5 top tips for breaking in new shoes

Because even flats aren’t always comfortable…

People often equate the fact that I don’t wear heels with something else: that I don’t get blisters. Well, I’m here to tell you that this just isn’t true. Sure, in general flat shoes are FAR more comfortable than heels, in my opinion, but I’ve had my fair share of discomfort too. However, as someone with a large shoe collection who has worn in a LOT of new shoes in my time, I’ve learnt a few tricks along the way which mean that I rarely get caught out these days. Here are my top 5 tips, which work particularly well with stiff leather shoes, but in most cases can be applied to everything.

1. Don’t expect too much

If you’re investing in a pair of quality, sturdy leather shoes, the chances are that they will take some wearing in at first. And it will be worth it, because they will likely last you for years. So, never, EVER, make the first time you wear them a day when you will be walking for hours. NEVER wear them without socks until you have sussed out just how much wearing in they will need. And ALWAYS carry either fabric plasters or blister plasters with you just in case. Which brings me to…

2. Plasters are your friend

If I’m wearing a pair of dress shoes – e.g. brogues, loafers, Chelsea boots – for the first time, I’ll usually wear a blister plaster on each heel (under socks) for good measure. They also come in handy when you are ready to progress to a bare ankle, as socks provide more of a buffer than we often give them credit for. Do beware of the blister plaster though – I once used them on blisters that had already formed and they essentially ripped off the bottoms of my feet. On holiday. It was not pretty. So once it’s too late for a blister plaster you need a heavy duty fabric plaster, which shouldn’t make matters worse. I like the multi packs with various sizes as they also come in handy for smaller areas like toes. The reason I favour fabric plasters is that they have very good staying power. No one wants to find their plaster on the outside of their shoe…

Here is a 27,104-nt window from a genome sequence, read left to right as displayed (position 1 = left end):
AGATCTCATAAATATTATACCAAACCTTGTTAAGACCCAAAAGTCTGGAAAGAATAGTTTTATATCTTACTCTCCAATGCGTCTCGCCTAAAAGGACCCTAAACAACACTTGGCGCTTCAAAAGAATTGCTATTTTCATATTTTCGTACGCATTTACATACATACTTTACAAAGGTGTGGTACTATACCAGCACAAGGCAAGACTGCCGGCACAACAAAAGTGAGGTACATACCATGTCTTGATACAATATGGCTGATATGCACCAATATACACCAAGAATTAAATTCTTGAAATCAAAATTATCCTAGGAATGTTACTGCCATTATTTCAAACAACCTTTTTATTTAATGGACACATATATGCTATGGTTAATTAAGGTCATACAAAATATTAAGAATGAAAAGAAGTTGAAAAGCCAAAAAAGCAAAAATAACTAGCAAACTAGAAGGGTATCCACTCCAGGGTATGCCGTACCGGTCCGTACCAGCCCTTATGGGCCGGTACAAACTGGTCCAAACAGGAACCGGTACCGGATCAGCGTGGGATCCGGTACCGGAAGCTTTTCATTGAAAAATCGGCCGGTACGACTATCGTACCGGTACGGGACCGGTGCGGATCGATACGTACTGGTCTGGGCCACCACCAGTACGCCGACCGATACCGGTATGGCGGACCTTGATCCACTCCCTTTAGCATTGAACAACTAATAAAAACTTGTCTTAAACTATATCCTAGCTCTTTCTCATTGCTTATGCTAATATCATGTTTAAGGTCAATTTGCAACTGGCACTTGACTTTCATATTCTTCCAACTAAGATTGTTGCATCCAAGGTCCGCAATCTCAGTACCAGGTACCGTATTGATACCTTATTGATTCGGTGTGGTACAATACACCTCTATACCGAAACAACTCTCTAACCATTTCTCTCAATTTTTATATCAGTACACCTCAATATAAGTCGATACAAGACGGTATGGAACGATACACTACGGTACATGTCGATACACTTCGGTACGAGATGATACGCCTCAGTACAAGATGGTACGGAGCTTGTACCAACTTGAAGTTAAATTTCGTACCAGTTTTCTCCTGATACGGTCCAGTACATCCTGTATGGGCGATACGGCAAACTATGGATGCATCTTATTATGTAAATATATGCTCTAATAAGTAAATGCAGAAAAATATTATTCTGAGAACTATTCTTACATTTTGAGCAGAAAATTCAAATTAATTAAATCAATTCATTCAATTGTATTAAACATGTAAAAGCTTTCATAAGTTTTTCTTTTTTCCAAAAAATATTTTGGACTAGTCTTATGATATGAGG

3. Reach for the hairdryer

If the leather just isn’t softening, a good insider trick is to warm up the insides of your shoes with a hairdryer for about a minute, and then wear them with thick socks. This will help to soften the leather and also stretch it a little bit if it’s too tight. You can do this a few times around the house if your thick socks aren’t your thing! Only do this with leather shoes, as it may damage synthetic materials.

4. Never make assumptions

This applies mostly to trainers. I’ve had numerous inconsistencies which have resulted in me being caught out – both times involved blood! I think because the big sports labels make their trainers in so many different factories in so many different countries, the quality isn’t always the same. I have two pairs of Stan Smiths, one dreamy and one excruciating (the pair pictured at the top made my feet bleed on the day this picture was taken!); the same with Vans slip-ons (actually, I have had four pairs of these over the years and only one pair was painful). So it’s always a good idea to potter around the house or to the shops before you head out for a long walk in a new pair of your favourite style, just in case. As someone with small feet who can fit into kids’ trainers, I’ve also found that the adult ones are more comfortable. Perhaps they make them with a bit more care and attention, or maybe I’ve just been unlucky!

5. Don’t sweat it

I actually haven’t tried this one myself but it makes sense and is a good option for summer shoes that will show if you wear plasters. Because not everyone likes socks and sandals like I do! I find that a lot of summer blisters occur more from my feet sweating and making the shoes rub more than they would if my feet were dry. So this tip makes sense to me, since it involves rolling antiperspirant on to the parts of your feet that you think might rub. I’d love to hear from you if you’ve tried this one out!